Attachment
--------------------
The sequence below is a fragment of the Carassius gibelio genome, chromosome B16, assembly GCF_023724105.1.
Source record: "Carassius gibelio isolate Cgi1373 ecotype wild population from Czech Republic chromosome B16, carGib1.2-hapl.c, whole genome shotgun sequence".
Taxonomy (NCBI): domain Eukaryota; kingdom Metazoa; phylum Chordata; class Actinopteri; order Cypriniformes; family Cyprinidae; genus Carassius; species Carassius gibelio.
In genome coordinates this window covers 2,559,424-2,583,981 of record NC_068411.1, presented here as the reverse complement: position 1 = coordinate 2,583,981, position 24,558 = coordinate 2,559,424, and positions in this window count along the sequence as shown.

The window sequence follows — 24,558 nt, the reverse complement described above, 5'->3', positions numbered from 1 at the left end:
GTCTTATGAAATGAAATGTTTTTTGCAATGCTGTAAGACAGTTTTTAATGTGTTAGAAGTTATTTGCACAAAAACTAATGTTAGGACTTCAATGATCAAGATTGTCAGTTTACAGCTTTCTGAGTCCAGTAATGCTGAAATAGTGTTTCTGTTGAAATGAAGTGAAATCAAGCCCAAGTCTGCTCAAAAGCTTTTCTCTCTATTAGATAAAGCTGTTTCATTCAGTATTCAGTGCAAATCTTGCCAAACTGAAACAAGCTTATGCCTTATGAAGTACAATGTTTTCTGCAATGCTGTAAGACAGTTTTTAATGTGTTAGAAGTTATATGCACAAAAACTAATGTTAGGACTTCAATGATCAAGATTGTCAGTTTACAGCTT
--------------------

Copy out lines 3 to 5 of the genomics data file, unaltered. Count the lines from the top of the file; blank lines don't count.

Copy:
Taxonomy (NCBI): domain Eukaryota; kingdom Metazoa; phylum Chordata; class Actinopteri; order Cypriniformes; family Cyprinidae; genus Carassius; species Carassius gibelio.
In genome coordinates this window covers 2,559,424-2,583,981 of record NC_068411.1, presented here as the reverse complement: position 1 = coordinate 2,583,981, position 24,558 = coordinate 2,559,424, and positions in this window count along the sequence as shown.

The window sequence follows — 24,558 nt, the reverse complement described above, 5'->3', positions numbered from 1 at the left end: